Gov. Gretchen Whitmer started off her latest press conference with a startling figure.
“Over the weekend, the American death toll hit a grim milestone, surpassing 500,000 Americans, half a million Americans," she said. "It’s staggering. It matches the loss of life felt during World War II, the Korean War and Vietnam, combined.”
Joined by Lt. Gov. Garlin Gilchrist, Chief Medical Executive Joneigh Khaldun and Meridian Public Schools Superintendent Craig Carmoney, the press conference turned to focus on the return to in-person Pre-K through 12 education. Whitmer said that putting children back in school is essential due to the volume of resources that schools provide.
“According to data from the CDC, anxiety and depression rates are up and child immunization rates are down,” Whitmer said. “Schools are often the first place that children receive a vision and hearing screening, to quickly address some of the most basic barriers to learning, both services that have been on pause during remote learning. Staff who are specially trained to detect and address child abuse and neglect are unable to do so remotely.”
She also said that schools provide the necessary environment for social and emotional development.
On top of this, Whitmer said that parents have had to put a strain on their own lives in order to step in to fill the gap created from learning at home.
“Working families have been spread too thin over the past year, often taking on the roles of parent, teacher and employee all at the same time, it’s just not sustainable,” Whitmer said. “Parents rely on schools as places for their children to learn while they're working inside and outside their homes.”
On Jan. 8, Whitmer asked school districts to reopen in-person learning by Mar. 1. Most schools are already doing so and more are expected to meet Whitmer’s guidance.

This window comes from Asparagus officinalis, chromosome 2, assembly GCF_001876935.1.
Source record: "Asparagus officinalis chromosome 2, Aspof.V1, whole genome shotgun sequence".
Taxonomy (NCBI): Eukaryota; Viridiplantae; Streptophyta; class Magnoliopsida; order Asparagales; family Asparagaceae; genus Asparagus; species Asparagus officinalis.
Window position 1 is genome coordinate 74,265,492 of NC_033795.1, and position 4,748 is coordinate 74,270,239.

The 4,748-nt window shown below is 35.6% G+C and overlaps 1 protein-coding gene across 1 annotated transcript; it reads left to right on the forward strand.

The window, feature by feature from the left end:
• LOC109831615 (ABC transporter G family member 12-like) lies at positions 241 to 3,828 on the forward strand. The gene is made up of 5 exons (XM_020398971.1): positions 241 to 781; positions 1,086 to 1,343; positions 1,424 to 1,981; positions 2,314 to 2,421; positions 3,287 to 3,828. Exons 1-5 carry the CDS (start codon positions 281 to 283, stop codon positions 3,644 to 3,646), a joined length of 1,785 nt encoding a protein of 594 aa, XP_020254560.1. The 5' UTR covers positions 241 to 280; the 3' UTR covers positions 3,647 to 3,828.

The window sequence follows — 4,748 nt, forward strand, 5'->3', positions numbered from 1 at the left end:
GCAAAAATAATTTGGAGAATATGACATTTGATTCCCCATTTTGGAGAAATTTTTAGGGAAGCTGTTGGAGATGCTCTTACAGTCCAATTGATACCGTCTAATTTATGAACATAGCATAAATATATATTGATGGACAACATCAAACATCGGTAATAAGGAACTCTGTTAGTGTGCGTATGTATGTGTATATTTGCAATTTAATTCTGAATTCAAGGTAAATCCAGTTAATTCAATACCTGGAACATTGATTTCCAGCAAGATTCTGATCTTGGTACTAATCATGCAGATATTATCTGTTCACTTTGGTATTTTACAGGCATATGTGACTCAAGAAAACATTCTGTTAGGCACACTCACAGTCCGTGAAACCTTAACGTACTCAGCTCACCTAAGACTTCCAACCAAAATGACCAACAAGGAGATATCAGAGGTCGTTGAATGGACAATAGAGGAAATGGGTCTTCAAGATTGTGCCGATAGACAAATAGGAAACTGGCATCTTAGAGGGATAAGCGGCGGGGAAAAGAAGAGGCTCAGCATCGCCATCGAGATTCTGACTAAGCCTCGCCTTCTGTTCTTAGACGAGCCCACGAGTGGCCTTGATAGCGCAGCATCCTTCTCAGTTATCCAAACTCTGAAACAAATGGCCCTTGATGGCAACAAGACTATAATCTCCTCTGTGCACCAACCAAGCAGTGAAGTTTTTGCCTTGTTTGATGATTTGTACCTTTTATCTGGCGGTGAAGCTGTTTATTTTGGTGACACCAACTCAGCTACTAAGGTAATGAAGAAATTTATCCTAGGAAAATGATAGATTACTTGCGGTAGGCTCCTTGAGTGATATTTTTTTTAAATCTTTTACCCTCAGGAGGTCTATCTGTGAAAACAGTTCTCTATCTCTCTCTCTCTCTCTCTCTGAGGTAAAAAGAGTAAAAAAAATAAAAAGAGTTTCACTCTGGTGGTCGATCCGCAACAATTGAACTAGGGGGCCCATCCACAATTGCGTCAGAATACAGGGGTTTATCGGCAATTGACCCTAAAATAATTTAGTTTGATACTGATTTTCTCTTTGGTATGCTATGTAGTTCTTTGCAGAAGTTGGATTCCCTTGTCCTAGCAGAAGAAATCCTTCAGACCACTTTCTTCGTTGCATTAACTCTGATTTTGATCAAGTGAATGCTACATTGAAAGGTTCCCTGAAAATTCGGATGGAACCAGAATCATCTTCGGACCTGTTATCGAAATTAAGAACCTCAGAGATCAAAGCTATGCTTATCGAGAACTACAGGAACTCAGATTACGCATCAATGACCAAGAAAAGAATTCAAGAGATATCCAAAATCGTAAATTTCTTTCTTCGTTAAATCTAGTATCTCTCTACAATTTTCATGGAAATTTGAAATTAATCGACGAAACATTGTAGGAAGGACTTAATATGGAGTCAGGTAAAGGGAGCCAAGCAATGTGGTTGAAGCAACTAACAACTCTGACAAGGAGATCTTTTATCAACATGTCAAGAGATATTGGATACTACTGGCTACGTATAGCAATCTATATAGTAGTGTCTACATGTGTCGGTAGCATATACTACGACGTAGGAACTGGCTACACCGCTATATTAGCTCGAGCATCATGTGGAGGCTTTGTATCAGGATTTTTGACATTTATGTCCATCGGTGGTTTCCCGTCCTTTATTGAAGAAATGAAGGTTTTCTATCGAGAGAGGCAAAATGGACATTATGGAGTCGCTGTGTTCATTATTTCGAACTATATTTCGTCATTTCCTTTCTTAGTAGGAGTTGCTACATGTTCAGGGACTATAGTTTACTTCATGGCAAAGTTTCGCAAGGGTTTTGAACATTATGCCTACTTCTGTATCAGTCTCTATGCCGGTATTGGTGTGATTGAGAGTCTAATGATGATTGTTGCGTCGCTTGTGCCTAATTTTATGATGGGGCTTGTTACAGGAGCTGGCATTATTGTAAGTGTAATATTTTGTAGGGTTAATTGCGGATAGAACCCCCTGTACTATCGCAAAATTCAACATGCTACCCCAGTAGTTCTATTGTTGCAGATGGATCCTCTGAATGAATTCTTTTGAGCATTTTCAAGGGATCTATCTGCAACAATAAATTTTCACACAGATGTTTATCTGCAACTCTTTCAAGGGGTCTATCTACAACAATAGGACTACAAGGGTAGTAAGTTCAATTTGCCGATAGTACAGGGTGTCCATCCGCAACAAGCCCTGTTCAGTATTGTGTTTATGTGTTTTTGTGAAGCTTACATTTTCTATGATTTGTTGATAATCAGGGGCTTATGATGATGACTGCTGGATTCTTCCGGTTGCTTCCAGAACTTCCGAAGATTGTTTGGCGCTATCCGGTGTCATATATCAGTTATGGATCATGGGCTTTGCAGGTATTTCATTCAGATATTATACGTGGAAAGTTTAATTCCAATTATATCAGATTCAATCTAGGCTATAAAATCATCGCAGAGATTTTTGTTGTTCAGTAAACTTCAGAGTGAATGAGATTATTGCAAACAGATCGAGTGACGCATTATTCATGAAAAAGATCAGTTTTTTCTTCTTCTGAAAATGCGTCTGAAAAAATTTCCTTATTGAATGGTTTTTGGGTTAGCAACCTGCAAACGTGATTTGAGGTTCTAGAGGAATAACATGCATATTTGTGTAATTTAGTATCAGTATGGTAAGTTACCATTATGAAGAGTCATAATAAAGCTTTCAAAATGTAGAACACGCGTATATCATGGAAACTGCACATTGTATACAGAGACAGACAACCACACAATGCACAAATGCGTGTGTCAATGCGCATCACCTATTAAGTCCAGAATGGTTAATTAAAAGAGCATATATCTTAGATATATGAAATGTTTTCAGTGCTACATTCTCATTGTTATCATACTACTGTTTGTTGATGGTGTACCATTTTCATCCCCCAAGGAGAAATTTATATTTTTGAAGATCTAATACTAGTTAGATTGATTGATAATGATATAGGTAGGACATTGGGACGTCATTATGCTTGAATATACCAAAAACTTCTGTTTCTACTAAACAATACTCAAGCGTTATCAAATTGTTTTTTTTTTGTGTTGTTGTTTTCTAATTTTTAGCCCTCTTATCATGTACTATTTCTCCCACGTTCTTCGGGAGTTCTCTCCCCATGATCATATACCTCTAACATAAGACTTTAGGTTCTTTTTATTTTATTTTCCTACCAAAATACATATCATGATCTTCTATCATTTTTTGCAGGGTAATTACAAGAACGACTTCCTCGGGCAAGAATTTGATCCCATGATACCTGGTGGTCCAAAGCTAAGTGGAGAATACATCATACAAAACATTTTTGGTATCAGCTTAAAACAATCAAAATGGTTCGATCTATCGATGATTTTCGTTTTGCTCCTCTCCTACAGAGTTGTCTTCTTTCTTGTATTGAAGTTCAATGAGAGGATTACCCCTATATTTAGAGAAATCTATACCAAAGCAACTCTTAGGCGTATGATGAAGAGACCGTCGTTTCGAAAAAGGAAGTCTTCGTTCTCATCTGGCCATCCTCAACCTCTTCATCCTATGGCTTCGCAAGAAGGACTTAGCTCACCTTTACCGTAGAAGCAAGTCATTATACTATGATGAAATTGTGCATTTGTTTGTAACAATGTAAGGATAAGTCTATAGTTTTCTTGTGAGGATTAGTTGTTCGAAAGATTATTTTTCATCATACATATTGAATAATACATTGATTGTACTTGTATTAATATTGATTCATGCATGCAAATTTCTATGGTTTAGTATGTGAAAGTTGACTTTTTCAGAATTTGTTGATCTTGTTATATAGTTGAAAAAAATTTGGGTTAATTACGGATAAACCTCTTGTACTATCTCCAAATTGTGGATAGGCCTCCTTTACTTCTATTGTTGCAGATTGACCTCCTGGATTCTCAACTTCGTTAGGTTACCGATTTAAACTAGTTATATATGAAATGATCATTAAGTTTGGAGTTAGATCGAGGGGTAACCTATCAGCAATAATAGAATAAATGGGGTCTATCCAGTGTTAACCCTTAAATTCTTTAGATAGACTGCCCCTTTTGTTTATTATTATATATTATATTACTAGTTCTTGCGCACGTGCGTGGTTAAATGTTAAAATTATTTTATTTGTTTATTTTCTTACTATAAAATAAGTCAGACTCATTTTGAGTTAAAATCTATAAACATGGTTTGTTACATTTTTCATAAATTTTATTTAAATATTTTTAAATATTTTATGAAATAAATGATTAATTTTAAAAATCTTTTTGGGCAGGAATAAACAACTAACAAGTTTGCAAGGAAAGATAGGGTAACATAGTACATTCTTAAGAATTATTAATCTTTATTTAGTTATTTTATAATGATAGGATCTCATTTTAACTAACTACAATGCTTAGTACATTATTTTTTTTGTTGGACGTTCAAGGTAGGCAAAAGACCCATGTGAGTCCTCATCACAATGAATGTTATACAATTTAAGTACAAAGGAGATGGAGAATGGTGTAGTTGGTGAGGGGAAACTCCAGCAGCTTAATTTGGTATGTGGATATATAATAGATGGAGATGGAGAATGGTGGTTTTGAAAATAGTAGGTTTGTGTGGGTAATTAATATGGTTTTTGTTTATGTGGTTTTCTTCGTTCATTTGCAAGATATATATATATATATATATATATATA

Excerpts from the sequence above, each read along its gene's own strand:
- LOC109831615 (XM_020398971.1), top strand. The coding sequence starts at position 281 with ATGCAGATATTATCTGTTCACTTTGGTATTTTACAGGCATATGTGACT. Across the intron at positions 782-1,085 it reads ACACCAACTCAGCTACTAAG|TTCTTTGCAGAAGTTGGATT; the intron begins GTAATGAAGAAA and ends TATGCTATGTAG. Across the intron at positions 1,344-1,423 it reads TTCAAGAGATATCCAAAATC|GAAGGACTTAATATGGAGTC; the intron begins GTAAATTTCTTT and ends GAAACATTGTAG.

“As of today, 83% of school districts are currently back in-person according to a report from our research partners at EPIC (Education Policy Innovation Collaborative) and 97% of school districts will be back in person in one way or another by March 1,” Whitmer said.
She said that no correlation between school reopenings and community spread of COVID-19 has been observed. She encouraged school districts to continue to enforce mitigation strategies such as masking, social distancing and hand washing.
Whitmer also said that in order to do so, her COVID Recovery Plan must pass through the state legislature. Whitmer introduced the plan on Jan. 19, which has been held up in the Legislature since.
“We must pass the Michigan COVID Recovery Plan,” Whitmer said. “It spends over $5 billion that has already been appropriated to us in a bipartisan bill that was signed by Donald Trump in December.”
Whitmer said the plan would allocate money to support healthcare workers and the return to public school. It would also purchase more tests and vaccines.
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